CASSADAGA - Sometimes people neglect the treasures in their own backyard. On Thursday, second-graders got to discover Camp Gross, a natural treasure.
Trish Pecuch, who is a friend of Camp Gross and a second-grade teacher at Cassadaga Valley Central School, said that part of the social studies curriculum for second grade is learning about the local community. A trip to Camp Gross fits with this theme and also provides plenty of opportunity to learn about local history, science and vocabulary.
Pecuch said two years ago, some second graders came to the camp for part of a day.
OBSERVER Photo by Diane R. Chodan
The second-grade classes from Cassadaga Valley Central School spent the day at Camp Gross with their teachers. They walked along nature trails, learned about nature and camping, ate lunch, and had a scavenger hunt.
"They just loved it. They liked it better than a field trip to the zoo," she said.
The next year, the experience was expanded to a full day. This year all four classes of second grade students, 68 in all, and their teachers and aides came for a full day.
Pecuch credits Colleen Cobb with making the experience enjoyable. Colleen and her husband, Tim Cobb, serve as rangers and live in the home on camp property. Colleen spent the day with the group.
First the children learned the history of the camp and had a tour of some of the buildings. The students learned that the camp property was given to the Boy Scouts in 1929 by Robert Gross. In 1987, the Boy Scouts could no longer maintain the camp. The Camp Gross Foundation is now responsible for the camp.
The boys and girls were able to go through the lodge as well as touring some of the cabins. Pecuch showed the students a lean-to.
"This is where some campers learn their camping skills. Would you like to sleep in a lean-to?" asked Pecuch.
Some students thought they would while others gave an emphatic no.
Ronnette Riforgiat, another teacher, stood near a deer track in the mud. She pointed it out to each child who passed along the trail and prevented students from walking through it. In the area near the lake, two trees stood with bark seemingly peeled. Pecuch said it was most likely due to beavers.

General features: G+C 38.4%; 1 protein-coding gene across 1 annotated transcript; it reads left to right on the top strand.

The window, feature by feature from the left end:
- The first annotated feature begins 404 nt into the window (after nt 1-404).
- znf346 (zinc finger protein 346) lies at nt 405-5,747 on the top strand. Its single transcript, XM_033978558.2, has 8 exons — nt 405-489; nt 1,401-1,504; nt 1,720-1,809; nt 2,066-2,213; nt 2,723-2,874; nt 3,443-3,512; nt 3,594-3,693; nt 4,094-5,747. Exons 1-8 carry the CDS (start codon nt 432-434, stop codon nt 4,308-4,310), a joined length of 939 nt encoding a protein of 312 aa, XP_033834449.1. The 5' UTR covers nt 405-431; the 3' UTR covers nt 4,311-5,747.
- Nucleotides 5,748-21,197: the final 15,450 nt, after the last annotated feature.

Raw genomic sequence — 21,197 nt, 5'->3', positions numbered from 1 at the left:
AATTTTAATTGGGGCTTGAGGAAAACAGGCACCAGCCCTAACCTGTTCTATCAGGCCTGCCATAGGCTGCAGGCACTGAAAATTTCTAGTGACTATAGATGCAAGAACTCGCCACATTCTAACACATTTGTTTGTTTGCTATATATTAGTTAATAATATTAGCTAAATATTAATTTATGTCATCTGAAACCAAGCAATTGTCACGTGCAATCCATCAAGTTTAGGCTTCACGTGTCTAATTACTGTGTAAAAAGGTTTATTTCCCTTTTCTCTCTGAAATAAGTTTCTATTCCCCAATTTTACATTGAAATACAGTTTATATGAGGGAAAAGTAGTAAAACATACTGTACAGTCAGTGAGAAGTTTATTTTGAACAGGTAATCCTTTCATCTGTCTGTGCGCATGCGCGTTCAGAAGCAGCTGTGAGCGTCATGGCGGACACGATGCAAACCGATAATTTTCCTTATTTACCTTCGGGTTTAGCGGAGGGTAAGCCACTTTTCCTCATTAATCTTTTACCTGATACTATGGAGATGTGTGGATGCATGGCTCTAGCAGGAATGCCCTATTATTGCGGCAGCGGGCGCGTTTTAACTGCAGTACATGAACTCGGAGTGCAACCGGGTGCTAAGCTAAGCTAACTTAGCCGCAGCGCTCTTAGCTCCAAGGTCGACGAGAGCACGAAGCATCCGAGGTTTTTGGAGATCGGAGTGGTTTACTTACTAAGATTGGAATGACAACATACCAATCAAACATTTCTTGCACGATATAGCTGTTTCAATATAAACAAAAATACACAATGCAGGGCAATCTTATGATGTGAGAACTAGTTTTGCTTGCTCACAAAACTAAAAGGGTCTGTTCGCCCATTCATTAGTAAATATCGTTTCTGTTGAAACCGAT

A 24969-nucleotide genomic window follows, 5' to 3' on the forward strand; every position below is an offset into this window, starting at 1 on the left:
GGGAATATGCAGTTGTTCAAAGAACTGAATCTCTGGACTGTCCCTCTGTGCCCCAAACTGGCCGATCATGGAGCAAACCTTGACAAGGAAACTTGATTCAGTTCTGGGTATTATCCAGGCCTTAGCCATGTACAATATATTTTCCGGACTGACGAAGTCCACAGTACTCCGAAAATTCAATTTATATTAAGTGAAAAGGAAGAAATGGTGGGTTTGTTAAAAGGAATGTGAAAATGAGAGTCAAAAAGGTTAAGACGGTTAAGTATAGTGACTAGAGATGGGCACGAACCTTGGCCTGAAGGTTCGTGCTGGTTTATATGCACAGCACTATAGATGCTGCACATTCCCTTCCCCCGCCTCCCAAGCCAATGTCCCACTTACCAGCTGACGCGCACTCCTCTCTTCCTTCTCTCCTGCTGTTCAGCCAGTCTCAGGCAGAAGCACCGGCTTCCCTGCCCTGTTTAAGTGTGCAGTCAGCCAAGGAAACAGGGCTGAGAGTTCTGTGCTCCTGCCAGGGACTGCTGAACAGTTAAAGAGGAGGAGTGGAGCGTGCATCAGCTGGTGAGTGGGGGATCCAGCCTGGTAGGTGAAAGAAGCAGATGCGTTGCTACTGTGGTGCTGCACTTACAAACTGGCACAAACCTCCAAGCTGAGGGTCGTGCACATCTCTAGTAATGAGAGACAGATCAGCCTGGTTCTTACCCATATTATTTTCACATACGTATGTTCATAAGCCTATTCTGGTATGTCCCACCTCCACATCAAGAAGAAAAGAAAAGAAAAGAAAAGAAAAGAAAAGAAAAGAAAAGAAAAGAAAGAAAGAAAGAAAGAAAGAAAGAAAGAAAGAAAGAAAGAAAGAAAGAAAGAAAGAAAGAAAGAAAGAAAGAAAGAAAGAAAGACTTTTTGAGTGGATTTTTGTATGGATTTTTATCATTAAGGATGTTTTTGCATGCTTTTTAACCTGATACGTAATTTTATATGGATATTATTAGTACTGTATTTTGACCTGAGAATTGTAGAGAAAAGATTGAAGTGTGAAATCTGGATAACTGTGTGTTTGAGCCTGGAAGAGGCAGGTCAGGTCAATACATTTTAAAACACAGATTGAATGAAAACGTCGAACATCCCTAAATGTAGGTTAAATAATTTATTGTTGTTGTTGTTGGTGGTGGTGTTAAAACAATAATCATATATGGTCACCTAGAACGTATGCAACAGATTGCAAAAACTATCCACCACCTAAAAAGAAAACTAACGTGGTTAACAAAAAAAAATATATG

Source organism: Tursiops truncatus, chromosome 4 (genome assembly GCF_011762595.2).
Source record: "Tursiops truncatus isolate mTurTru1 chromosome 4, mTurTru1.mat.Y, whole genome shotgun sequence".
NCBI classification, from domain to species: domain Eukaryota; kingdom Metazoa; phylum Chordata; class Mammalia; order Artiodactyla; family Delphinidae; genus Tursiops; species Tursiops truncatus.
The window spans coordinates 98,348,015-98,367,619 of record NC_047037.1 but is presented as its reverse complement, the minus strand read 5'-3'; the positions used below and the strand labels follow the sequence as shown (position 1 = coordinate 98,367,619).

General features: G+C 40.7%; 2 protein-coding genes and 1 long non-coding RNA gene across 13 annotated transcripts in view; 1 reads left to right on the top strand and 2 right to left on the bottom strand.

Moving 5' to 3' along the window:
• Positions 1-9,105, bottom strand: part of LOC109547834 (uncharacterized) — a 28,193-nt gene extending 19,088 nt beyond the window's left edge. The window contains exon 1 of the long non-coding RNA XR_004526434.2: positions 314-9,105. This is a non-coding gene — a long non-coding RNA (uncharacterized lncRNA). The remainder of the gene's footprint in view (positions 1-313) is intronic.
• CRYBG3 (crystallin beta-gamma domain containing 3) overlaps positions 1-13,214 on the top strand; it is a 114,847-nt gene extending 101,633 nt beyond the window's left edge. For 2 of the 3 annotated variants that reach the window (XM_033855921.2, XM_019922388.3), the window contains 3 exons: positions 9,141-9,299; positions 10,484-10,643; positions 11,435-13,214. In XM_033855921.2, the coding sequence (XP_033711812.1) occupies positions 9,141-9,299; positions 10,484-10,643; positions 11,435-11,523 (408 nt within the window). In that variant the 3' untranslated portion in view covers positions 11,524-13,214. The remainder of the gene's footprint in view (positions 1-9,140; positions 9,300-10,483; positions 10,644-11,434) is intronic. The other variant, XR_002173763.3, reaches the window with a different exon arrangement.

Student Kynan Egan's sharp eyes discovered a small animal underneath a leaf. Pecuch explained it was an eft, a small red newt in the terrestrial stage of development. She held the animal gently in her hands and told the children not to touch. After everyone had looked Kynan took it near to where he had found it.
While hiking one boy told teacher, Christine Krenzer, "This is a good way to get exercise." Students walking with her saw a chipmunk scampering through the trees.
Vegetation was another word the students heard when Pecuch pointed out the ferns off the trail. One student correctly answered that vegetation was a word for plants. Pecuch explained that this type of vegetation could mean that it would be wet in the area. She also pointed out a tree fall asking them to note the root system.
"A tree fall lets more sunlight through so that the other trees and plants can grow. It also provides a home for little animals," she explained.
Next came lunch. After lunch there was more hiking and a scavenger hunt. On Friday, the students will be writing stories and drawing pictures about their day.
The Camp Gross Foundation's mission is to provide the youth of Chautauqua County with an excellent, safe, handicapped accessible up-to-date camping facility open year round. The facilities provide opportunity for study of nature and the environment, swimming, hiking, camping, games, sports and fun outdoors. Normally, youth groups provide their own program, leadership and insurance.
The Camp Gross foundation is a United Way Agency. Fees are kept as low as possible. For information about camping or use of the facility call the rangers at 595-2171.
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